Swedish livestock farmers to receive billions in aid

For up to SEK 1.5 billion (€144 million) of the SEK 4.6 billion (€442 million), the Swedish government needs to apply for a so-called block exemption from the state aid rules. [<Shutterstock/BearFotos]

A new package for farmers worth over SEK 2 billion (€192 million) was presented by Finance Minister Mikael Damberg and the Centre Party’s economic policy spokesperson Martin Ådahl at a press conference on Monday.

“It is both appropriate and possible to extend the support measures for agriculture,” Damberg as he and Ådahl presented the plan.

“Swedish food production will fall if we do nothing,” said Ådahl, who presented proposals to support livestock farmers, commercial fishing, and a refund for the diesel tax to apply retroactively from the start of the year.

The package results from an agreement between the government and the Centre Party. However, parliament has been pushing for additional support packages in addition to the billion presented in February, including proposals from the Centre Party and the Moderates.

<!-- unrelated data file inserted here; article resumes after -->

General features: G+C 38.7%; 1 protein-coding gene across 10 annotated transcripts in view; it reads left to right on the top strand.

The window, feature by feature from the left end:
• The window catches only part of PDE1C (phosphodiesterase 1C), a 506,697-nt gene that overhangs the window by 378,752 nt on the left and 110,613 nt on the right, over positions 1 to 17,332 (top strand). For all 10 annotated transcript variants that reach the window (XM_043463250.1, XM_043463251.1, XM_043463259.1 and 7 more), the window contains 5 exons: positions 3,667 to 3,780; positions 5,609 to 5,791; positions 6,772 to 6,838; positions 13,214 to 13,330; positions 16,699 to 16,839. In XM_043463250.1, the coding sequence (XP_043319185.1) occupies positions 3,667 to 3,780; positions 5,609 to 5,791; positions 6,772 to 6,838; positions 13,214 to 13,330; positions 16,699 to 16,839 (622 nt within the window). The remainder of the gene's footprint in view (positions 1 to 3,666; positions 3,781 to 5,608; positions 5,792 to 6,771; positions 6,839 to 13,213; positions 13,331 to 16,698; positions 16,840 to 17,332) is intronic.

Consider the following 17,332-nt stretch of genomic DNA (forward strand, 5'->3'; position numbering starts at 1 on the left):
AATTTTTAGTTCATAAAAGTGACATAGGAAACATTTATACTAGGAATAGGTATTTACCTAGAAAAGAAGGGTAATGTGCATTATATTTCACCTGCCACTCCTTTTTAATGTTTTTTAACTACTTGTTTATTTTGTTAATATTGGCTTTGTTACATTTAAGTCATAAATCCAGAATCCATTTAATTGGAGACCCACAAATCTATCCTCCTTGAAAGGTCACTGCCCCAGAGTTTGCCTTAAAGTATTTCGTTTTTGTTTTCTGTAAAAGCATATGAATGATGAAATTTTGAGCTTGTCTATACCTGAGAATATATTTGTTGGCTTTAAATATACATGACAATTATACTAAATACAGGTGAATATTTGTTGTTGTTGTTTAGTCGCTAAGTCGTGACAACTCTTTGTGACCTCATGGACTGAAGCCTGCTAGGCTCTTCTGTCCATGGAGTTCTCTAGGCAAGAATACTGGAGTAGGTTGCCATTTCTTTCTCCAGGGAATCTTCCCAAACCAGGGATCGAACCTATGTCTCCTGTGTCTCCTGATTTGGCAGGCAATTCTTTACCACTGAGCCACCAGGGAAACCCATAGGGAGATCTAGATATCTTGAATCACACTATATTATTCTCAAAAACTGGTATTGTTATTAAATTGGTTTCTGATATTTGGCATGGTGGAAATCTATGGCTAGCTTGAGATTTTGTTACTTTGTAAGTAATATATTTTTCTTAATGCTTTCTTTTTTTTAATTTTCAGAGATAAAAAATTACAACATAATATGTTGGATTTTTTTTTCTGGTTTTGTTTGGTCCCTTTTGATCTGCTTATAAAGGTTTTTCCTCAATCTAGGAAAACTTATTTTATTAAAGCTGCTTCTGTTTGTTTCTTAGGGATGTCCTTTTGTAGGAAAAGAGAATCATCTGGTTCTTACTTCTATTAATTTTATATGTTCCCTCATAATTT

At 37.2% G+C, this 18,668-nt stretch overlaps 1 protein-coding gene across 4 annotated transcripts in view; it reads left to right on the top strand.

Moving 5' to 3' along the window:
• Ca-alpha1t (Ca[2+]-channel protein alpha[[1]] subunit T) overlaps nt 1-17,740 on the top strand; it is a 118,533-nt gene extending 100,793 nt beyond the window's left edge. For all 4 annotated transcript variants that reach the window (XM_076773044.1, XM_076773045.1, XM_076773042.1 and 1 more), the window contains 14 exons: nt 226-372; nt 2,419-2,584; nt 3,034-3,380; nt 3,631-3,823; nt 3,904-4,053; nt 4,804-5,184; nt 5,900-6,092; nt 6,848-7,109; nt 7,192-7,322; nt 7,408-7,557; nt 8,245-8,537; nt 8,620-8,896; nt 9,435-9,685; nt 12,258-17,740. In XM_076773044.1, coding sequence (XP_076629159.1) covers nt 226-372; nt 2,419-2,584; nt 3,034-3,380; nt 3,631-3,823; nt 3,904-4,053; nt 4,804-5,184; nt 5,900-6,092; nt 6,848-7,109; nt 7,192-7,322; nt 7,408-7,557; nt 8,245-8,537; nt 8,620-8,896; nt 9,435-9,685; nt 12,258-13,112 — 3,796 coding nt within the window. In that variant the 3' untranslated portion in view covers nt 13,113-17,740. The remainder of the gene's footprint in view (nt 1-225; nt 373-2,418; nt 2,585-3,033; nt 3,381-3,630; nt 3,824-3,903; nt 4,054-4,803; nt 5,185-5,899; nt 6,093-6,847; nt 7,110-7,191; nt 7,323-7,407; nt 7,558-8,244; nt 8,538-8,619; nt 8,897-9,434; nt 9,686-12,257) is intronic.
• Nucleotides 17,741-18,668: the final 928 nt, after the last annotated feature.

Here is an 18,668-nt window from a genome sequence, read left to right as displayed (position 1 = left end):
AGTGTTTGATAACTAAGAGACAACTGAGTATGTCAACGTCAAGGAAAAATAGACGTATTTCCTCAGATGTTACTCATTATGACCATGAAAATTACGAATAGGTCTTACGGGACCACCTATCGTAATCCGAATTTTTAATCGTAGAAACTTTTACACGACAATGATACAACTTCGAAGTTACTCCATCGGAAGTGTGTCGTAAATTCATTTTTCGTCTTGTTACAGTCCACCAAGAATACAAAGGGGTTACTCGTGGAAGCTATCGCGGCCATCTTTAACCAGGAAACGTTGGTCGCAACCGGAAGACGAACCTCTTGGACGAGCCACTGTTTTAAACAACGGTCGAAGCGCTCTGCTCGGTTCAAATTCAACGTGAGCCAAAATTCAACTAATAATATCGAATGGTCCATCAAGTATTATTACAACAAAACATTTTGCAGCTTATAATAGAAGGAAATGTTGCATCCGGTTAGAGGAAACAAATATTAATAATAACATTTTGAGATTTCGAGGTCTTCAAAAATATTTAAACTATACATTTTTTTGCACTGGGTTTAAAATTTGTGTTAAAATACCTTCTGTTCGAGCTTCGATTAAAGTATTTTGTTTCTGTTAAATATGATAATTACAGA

The funding package was put forward before Russia invaded Ukraine. Since then, prices of essential goods such as diesel, fertilisers and seeds have risen further.

In mid-March, the Centre Party called for SEK 2.1 billion (€201 million) to aid livestock farmers. Since then, the Centre Party and the right-wing opposition Moderates party have joined forces and pushed proposals for support before the Riksdag’s finance committee.

Among the proposals in the initiative from the Moderates and the Centre party was a refund of the tax on diesel from the start of the year. This will now become a reality, according to the proposal.

However, Social Democrat Finance Committee Chair Åsa Westlund pointed out, at the time, that the Moderates and the Centre Party were pushing parts of the package that could potentially be in breach of EU state aid rules and need clearance from the European Commission.

For up to SEK 1.5 billion (€144 million) of the SEK 4.6 billion (€442 million), the Swedish government needs to apply for a so-called block exemption from the state aid rules.

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